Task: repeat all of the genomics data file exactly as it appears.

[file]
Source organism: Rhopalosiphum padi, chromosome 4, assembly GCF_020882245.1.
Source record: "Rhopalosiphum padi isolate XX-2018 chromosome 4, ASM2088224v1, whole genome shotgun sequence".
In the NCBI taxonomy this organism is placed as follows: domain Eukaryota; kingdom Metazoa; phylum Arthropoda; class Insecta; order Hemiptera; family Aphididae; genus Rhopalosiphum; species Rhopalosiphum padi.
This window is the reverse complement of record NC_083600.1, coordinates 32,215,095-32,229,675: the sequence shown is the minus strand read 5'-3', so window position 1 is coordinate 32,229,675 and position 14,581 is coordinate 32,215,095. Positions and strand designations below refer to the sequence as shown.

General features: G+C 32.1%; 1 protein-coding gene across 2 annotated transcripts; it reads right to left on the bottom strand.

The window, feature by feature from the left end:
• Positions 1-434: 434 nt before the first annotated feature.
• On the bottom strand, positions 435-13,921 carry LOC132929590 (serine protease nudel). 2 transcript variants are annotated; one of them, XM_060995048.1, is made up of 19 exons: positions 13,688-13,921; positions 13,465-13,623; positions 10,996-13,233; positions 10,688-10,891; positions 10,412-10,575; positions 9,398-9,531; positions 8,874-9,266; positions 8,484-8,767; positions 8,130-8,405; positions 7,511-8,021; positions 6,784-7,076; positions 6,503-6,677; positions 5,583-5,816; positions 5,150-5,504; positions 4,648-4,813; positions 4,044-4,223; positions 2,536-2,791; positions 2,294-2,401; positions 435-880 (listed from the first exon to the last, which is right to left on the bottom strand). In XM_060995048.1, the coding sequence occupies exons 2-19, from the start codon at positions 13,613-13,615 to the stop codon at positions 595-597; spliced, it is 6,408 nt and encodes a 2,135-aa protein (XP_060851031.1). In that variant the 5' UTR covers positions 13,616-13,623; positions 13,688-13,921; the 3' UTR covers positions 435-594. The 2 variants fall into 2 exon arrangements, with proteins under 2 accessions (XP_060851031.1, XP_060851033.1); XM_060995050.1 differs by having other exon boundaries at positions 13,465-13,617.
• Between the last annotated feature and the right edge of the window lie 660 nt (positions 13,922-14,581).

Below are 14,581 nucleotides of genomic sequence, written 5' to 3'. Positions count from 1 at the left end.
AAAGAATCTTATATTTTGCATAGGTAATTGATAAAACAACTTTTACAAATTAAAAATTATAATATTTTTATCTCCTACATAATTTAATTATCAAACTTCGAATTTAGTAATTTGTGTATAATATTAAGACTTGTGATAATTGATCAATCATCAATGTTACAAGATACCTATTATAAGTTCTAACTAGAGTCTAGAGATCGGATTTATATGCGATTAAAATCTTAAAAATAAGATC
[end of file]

Source organism: Rhopalosiphum padi, chromosome 4, assembly GCF_020882245.1.
Source record: "Rhopalosiphum padi isolate XX-2018 chromosome 4, ASM2088224v1, whole genome shotgun sequence".
In the NCBI taxonomy this organism is placed as follows: domain Eukaryota; kingdom Metazoa; phylum Arthropoda; class Insecta; order Hemiptera; family Aphididae; genus Rhopalosiphum; species Rhopalosiphum padi.
This window is the reverse complement of record NC_083600.1, coordinates 32,215,095-32,229,675: the sequence shown is the minus strand read 5'-3', so window position 1 is coordinate 32,229,675 and position 14,581 is coordinate 32,215,095. Positions and strand designations below refer to the sequence as shown.

General features: G+C 32.1%; 1 protein-coding gene across 2 annotated transcripts; it reads right to left on the bottom strand.

The window, feature by feature from the left end:
• Positions 1-434: 434 nt before the first annotated feature.
• On the bottom strand, positions 435-13,921 carry LOC132929590 (serine protease nudel). 2 transcript variants are annotated; one of them, XM_060995048.1, is made up of 19 exons: positions 13,688-13,921; positions 13,465-13,623; positions 10,996-13,233; positions 10,688-10,891; positions 10,412-10,575; positions 9,398-9,531; positions 8,874-9,266; positions 8,484-8,767; positions 8,130-8,405; positions 7,511-8,021; positions 6,784-7,076; positions 6,503-6,677; positions 5,583-5,816; positions 5,150-5,504; positions 4,648-4,813; positions 4,044-4,223; positions 2,536-2,791; positions 2,294-2,401; positions 435-880 (listed from the first exon to the last, which is right to left on the bottom strand). In XM_060995048.1, the coding sequence occupies exons 2-19, from the start codon at positions 13,613-13,615 to the stop codon at positions 595-597; spliced, it is 6,408 nt and encodes a 2,135-aa protein (XP_060851031.1). In that variant the 5' UTR covers positions 13,616-13,623; positions 13,688-13,921; the 3' UTR covers positions 435-594. The 2 variants fall into 2 exon arrangements, with proteins under 2 accessions (XP_060851031.1, XP_060851033.1); XM_060995050.1 differs by having other exon boundaries at positions 13,465-13,617.
• Between the last annotated feature and the right edge of the window lie 660 nt (positions 13,922-14,581).

Below are 14,581 nucleotides of genomic sequence, written 5' to 3'. Positions count from 1 at the left end.
AAAGAATCTTATATTTTGCATAGGTAATTGATAAAACAACTTTTACAAATTAAAAATTATAATATTTTTATCTCCTACATAATTTAATTATCAAACTTCGAATTTAGTAATTTGTGTATAATATTAAGACTTGTGATAATTGATCAATCATCAATGTTACAAGATACCTATTATAAGTTCTAACTAGAGTCTAGAGATCGGATTTATATGCGATTAAAATCTTAAAAATAAGATC